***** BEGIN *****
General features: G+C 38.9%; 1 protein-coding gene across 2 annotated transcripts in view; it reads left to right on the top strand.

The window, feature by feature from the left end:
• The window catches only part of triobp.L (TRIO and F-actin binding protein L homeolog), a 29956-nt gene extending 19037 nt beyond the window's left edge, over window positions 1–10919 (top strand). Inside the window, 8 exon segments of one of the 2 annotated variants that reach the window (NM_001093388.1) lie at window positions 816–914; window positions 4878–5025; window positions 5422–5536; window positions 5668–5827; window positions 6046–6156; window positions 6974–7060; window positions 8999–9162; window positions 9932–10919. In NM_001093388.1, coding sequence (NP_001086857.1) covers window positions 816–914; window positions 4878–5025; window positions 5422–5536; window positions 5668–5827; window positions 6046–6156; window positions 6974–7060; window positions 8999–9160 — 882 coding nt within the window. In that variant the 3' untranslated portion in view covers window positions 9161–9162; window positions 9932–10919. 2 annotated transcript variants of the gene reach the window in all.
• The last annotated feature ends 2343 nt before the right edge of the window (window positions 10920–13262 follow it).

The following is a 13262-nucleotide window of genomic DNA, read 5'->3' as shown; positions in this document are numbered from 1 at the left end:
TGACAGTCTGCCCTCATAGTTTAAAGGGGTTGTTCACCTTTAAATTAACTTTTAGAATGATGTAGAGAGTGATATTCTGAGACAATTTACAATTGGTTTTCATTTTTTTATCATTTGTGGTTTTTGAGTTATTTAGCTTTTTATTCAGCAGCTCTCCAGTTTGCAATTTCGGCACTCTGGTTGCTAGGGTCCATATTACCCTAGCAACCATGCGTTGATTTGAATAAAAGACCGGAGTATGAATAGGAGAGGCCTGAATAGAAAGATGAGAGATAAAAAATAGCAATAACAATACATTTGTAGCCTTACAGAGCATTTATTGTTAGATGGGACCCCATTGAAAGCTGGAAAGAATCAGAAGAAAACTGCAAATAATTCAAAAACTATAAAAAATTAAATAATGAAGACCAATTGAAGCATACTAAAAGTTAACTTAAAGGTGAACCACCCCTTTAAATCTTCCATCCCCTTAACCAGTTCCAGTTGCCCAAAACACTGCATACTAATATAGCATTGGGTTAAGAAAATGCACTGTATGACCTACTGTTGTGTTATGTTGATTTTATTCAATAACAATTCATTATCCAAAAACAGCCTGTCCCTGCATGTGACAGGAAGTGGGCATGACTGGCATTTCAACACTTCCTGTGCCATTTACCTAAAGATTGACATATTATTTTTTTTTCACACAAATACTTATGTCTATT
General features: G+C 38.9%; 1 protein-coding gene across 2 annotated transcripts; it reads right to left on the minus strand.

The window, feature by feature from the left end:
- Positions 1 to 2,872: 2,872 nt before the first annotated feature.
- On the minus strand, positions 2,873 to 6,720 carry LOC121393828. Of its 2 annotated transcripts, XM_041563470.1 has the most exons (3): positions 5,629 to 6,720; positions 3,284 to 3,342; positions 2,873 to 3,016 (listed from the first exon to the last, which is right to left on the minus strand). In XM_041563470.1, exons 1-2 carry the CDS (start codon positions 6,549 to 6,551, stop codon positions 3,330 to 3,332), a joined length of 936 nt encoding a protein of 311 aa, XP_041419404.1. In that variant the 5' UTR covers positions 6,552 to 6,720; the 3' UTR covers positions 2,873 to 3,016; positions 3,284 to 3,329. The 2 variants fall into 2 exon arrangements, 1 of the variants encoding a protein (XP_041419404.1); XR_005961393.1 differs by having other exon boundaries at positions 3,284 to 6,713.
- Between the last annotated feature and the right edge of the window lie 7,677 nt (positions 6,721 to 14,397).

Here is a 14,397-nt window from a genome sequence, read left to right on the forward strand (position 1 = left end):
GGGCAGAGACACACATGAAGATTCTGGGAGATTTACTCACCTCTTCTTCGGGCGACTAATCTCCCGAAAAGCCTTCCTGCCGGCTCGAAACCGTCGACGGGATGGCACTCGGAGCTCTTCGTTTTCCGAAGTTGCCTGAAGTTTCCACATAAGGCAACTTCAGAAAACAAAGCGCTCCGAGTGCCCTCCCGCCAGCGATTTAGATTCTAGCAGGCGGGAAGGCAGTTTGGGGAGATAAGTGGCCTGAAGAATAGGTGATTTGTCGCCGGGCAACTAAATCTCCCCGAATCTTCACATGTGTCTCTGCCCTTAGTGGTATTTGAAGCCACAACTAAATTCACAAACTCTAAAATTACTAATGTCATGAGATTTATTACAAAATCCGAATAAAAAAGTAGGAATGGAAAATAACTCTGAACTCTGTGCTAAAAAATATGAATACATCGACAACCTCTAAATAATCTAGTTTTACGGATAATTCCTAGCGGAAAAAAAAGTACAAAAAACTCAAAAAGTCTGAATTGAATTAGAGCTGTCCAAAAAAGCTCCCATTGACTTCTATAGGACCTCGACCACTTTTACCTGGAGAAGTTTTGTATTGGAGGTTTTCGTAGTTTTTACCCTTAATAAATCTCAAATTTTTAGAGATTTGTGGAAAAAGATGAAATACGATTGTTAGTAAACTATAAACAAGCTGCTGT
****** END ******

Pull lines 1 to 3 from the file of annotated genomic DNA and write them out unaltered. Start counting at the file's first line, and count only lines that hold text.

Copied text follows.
General features: G+C 38.9%; 1 protein-coding gene across 2 annotated transcripts in view; it reads left to right on the top strand.

The window, feature by feature from the left end:
• The window catches only part of triobp.L (TRIO and F-actin binding protein L homeolog), a 29956-nt gene extending 19037 nt beyond the window's left edge, over window positions 1–10919 (top strand). Inside the window, 8 exon segments of one of the 2 annotated variants that reach the window (NM_001093388.1) lie at window positions 816–914; window positions 4878–5025; window positions 5422–5536; window positions 5668–5827; window positions 6046–6156; window positions 6974–7060; window positions 8999–9162; window positions 9932–10919. In NM_001093388.1, coding sequence (NP_001086857.1) covers window positions 816–914; window positions 4878–5025; window positions 5422–5536; window positions 5668–5827; window positions 6046–6156; window positions 6974–7060; window positions 8999–9160 — 882 coding nt within the window. In that variant the 3' untranslated portion in view covers window positions 9161–9162; window positions 9932–10919. 2 annotated transcript variants of the gene reach the window in all.